The US Department of Labor released the latest jobless claims report this morning and the numbers were poor. From their email, announcing the figures:
In the week ending September 19, the advance figure for seasonally adjusted initial claims was 870,000, an increase of 4,000 from the previous week’s revised level. The previous week’s level was revised up by 6,000 from 860,000 to 866,000. The 4-week moving average was 878,250, a decrease of 35,250 from the previous week’s revised average. The previous week’s average was revised up by 1,500 from 912,000 to 913,500.
So, initial jobless claims are at a level higher than peaks in other cycles. And we’ve been stalled at this level for weeks now.
For me, the standout number in this report was the huge fall in the number of people getting pandemic unemployment assistance – down from an estimated 14.5 million last week to 11.5 million this week. That’s a shockingly high fall. And I have not determined what accounts for it yet.
Last week, I told you about “the US Department of Labor’s tally for the number of persons claiming unemployment insurance benefits in all programs. I said it was a raw number, not seasonally-adjusted, and that it was incredibly high at nearly 30 million. I also wrote this:
The problem is that it might not be accurate. Here’s a Twitter thread on that topic from TJ Hedin of California Policy Lab, including a write-up on their site. The New York Times’ Ben Casselman has been on this as well.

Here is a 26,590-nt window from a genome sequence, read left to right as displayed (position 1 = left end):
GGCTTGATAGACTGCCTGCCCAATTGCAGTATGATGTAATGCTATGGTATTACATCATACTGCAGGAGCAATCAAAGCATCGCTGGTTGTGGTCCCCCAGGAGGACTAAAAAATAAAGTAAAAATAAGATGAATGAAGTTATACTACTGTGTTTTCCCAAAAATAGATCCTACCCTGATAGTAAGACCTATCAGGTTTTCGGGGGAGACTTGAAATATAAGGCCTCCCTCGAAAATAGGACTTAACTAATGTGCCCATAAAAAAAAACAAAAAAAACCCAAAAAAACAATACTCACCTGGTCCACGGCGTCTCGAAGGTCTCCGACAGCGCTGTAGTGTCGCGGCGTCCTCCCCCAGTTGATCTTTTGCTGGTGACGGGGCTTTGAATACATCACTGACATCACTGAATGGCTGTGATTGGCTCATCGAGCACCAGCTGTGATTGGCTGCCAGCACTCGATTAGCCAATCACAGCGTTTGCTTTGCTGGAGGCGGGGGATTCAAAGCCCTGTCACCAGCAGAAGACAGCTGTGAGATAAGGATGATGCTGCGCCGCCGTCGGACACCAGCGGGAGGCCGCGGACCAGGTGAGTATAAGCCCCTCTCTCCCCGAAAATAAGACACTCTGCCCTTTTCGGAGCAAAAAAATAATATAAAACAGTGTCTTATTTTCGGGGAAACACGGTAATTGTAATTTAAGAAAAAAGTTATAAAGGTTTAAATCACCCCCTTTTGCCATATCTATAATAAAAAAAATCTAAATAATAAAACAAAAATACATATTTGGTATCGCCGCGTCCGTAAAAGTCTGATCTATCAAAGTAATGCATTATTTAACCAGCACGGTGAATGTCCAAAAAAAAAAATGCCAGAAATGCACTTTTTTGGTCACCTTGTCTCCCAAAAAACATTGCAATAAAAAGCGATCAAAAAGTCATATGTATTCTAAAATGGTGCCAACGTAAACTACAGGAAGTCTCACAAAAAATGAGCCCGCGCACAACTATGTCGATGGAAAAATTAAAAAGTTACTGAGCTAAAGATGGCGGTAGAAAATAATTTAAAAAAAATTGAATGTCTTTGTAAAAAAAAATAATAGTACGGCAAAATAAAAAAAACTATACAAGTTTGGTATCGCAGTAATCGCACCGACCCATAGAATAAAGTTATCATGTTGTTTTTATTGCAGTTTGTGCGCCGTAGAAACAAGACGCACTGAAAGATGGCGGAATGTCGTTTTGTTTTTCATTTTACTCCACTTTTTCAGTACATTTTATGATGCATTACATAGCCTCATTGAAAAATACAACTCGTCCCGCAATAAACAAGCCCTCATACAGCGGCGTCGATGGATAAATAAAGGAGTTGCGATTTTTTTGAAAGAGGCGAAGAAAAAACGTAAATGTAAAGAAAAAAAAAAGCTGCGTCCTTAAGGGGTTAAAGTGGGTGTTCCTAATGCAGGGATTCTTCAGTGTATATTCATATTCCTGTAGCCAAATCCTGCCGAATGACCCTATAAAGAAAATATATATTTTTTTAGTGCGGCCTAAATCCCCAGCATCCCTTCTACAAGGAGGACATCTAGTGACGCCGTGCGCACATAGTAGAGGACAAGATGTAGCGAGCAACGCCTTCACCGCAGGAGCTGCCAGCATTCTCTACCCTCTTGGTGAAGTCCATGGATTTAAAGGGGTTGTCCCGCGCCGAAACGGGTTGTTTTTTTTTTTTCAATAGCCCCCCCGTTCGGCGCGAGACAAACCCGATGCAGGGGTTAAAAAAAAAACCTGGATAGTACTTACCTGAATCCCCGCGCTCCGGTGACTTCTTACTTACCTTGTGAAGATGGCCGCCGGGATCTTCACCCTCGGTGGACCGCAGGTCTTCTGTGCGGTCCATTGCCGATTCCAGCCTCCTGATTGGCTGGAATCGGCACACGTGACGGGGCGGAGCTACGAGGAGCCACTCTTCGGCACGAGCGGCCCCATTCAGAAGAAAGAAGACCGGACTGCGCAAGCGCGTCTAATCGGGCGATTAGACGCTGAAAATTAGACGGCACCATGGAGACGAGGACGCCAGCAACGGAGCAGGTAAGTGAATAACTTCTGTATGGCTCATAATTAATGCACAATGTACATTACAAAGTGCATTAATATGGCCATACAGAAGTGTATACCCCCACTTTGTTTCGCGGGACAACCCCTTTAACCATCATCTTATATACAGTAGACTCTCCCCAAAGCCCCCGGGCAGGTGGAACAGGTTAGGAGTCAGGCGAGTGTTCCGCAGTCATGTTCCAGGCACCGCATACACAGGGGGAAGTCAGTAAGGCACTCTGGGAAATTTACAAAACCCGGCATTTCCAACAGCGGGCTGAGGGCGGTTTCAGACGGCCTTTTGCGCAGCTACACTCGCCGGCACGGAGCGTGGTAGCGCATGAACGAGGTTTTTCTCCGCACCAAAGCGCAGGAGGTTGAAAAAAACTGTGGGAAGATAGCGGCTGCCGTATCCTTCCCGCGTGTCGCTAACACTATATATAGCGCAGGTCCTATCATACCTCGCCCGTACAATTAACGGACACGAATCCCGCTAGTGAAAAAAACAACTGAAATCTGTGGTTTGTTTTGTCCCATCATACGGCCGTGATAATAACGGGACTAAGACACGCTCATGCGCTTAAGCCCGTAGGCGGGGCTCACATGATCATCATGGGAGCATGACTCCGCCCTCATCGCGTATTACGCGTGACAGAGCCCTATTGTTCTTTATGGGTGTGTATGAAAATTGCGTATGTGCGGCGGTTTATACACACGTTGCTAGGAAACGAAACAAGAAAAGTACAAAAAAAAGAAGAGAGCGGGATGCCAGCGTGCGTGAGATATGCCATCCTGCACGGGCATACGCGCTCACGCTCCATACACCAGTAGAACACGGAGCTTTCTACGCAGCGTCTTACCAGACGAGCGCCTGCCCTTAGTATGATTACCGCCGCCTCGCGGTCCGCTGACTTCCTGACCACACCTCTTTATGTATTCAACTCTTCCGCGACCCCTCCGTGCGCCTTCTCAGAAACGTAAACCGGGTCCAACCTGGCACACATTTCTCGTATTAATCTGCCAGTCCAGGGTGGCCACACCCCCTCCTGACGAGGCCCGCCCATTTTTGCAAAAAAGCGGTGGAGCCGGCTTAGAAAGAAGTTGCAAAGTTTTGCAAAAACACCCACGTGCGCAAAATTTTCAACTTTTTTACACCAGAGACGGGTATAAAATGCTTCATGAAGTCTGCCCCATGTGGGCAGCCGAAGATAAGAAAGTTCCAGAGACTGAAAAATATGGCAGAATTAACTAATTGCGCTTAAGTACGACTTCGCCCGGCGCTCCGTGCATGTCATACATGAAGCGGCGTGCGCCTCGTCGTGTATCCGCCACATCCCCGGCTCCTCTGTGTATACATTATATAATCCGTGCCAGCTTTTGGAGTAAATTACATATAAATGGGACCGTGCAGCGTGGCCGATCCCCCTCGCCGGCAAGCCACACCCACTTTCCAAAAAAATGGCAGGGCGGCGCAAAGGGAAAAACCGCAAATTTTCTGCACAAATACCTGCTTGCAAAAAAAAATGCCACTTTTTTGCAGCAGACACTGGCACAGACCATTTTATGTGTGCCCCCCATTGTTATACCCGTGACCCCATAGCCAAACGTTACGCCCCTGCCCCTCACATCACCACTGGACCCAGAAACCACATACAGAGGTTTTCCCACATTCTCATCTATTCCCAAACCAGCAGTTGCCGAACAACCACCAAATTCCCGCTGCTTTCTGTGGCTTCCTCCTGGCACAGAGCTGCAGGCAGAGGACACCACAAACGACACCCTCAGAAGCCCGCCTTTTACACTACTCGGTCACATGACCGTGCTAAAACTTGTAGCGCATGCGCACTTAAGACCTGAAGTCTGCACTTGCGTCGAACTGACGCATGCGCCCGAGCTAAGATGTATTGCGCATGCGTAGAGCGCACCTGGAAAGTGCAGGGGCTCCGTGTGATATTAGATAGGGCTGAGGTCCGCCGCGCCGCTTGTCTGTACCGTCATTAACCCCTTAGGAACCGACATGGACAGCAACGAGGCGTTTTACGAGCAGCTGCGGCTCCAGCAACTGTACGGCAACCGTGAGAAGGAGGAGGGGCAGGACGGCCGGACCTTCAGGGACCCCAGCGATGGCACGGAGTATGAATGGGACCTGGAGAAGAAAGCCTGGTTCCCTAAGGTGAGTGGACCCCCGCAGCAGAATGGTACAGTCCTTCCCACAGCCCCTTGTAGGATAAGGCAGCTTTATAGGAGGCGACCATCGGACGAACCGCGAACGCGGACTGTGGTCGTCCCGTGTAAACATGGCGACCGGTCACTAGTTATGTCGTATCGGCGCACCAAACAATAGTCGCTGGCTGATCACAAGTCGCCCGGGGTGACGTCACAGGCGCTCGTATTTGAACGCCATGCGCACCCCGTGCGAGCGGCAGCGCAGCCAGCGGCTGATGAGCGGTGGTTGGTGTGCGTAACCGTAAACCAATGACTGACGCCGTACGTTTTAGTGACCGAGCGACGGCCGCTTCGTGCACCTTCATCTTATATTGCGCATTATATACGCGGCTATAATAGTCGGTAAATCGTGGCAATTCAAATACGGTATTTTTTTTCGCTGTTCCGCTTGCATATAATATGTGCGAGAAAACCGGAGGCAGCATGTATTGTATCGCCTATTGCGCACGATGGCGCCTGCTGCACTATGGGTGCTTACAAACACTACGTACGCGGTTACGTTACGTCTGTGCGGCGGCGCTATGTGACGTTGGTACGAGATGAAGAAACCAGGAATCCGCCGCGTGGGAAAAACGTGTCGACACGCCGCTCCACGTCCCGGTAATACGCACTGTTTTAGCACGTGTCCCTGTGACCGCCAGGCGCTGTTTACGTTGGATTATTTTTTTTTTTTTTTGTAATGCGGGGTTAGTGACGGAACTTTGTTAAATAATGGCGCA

The long and short is that we can’t really trust the data as much as we normally would. The scale of the crisis and the inability of US data collection systems to deal with it has made the resulting data sets less reliable. So, my focus has been mostly on directionality. What I want to see is what are the data telling us about where things are headed.
I am going to stick with that approach. The drop in PUA numbers only reinforces the sense I have that the scale, suddenness and uniqueness of the unemployment crisis makes data collection hard. So, I want to focus on directionality rather than point to specific levels.
Having said that, let me point out another ‘level’ oddity. Notice that the seasonally-adjusted insured unemployment rate in this report is 8.6%. That is higher than the last U-3 headline unemployment rate of 8.4%. And the numbers in the prior two weeks were also higher at 8.7% and 9.3%.
How is it possible that 8.6% of people are receiving unemployment insurance and the headline rate of unemployment is 8.4%? That makes no sense. Last year that insured unemployment rate number was ~1%, well below the U-3 headline unemployment rate – as it should be since not everyone who is unemployed is eligible to receive standard unemployment benefits. And remember that this rate does not include those receiving Pandemic Unemployment Assistance. It’s just a measure calculating the percentage of people getting standard jobless benefits in the US.
Clearly, U-3 is now understating unemployment. And with a flow of almost 900,000 people filing initial unemployment insurance claims per week, I expect the headline and U-6 unemployment rates to rise.